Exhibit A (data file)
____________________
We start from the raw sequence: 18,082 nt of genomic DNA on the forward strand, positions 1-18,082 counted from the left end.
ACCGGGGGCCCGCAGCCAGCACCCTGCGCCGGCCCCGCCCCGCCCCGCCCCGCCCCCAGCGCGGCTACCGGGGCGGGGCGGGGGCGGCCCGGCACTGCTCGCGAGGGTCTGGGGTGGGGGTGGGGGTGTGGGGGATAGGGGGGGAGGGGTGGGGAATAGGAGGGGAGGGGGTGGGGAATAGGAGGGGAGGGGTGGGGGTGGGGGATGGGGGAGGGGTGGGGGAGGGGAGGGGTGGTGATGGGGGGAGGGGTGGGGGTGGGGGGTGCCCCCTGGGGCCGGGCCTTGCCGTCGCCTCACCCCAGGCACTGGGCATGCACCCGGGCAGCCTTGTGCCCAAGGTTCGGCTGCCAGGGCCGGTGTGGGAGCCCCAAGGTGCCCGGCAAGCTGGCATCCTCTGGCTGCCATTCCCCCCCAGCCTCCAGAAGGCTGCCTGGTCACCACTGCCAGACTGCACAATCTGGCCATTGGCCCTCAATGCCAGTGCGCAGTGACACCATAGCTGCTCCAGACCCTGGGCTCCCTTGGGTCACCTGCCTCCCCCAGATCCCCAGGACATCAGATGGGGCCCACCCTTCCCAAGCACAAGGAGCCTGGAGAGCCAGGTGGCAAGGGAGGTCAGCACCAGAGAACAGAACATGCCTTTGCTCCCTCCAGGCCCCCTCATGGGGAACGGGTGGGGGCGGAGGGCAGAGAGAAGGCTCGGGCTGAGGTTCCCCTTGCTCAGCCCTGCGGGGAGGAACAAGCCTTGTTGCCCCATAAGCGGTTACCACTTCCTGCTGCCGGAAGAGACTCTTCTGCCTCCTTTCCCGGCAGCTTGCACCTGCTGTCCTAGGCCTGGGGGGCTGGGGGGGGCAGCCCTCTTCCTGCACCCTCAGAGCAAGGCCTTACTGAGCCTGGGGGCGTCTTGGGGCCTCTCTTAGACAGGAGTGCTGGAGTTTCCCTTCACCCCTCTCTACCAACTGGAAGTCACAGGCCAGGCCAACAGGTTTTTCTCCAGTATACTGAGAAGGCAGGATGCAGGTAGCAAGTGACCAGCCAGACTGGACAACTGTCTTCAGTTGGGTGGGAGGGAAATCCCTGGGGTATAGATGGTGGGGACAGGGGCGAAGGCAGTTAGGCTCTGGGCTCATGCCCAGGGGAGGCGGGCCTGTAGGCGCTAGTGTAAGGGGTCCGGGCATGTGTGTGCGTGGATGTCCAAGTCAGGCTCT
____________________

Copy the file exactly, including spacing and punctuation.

We start from the raw sequence: 18,082 nt of genomic DNA on the forward strand, positions 1-18,082 counted from the left end.
ACCGGGGGCCCGCAGCCAGCACCCTGCGCCGGCCCCGCCCCGCCCCGCCCCGCCCCCAGCGCGGCTACCGGGGCGGGGCGGGGGCGGCCCGGCACTGCTCGCGAGGGTCTGGGGTGGGGGTGGGGGTGTGGGGGATAGGGGGGGAGGGGTGGGGAATAGGAGGGGAGGGGGTGGGGAATAGGAGGGGAGGGGTGGGGGTGGGGGATGGGGGAGGGGTGGGGGAGGGGAGGGGTGGTGATGGGGGGAGGGGTGGGGGTGGGGGGTGCCCCCTGGGGCCGGGCCTTGCCGTCGCCTCACCCCAGGCACTGGGCATGCACCCGGGCAGCCTTGTGCCCAAGGTTCGGCTGCCAGGGCCGGTGTGGGAGCCCCAAGGTGCCCGGCAAGCTGGCATCCTCTGGCTGCCATTCCCCCCCAGCCTCCAGAAGGCTGCCTGGTCACCACTGCCAGACTGCACAATCTGGCCATTGGCCCTCAATGCCAGTGCGCAGTGACACCATAGCTGCTCCAGACCCTGGGCTCCCTTGGGTCACCTGCCTCCCCCAGATCCCCAGGACATCAGATGGGGCCCACCCTTCCCAAGCACAAGGAGCCTGGAGAGCCAGGTGGCAAGGGAGGTCAGCACCAGAGAACAGAACATGCCTTTGCTCCCTCCAGGCCCCCTCATGGGGAACGGGTGGGGGCGGAGGGCAGAGAGAAGGCTCGGGCTGAGGTTCCCCTTGCTCAGCCCTGCGGGGAGGAACAAGCCTTGTTGCCCCATAAGCGGTTACCACTTCCTGCTGCCGGAAGAGACTCTTCTGCCTCCTTTCCCGGCAGCTTGCACCTGCTGTCCTAGGCCTGGGGGGCTGGGGGGGGCAGCCCTCTTCCTGCACCCTCAGAGCAAGGCCTTACTGAGCCTGGGGGCGTCTTGGGGCCTCTCTTAGACAGGAGTGCTGGAGTTTCCCTTCACCCCTCTCTACCAACTGGAAGTCACAGGCCAGGCCAACAGGTTTTTCTCCAGTATACTGAGAAGGCAGGATGCAGGTAGCAAGTGACCAGCCAGACTGGACAACTGTCTTCAGTTGGGTGGGAGGGAAATCCCTGGGGTATAGATGGTGGGGACAGGGGCGAAGGCAGTTAGGCTCTGGGCTCATGCCCAGGGGAGGCGGGCCTGTAGGCGCTAGTGTAAGGGGTCCGGGCATGTGTGTGCGTGGATGTCCAAGTCAGGCTCT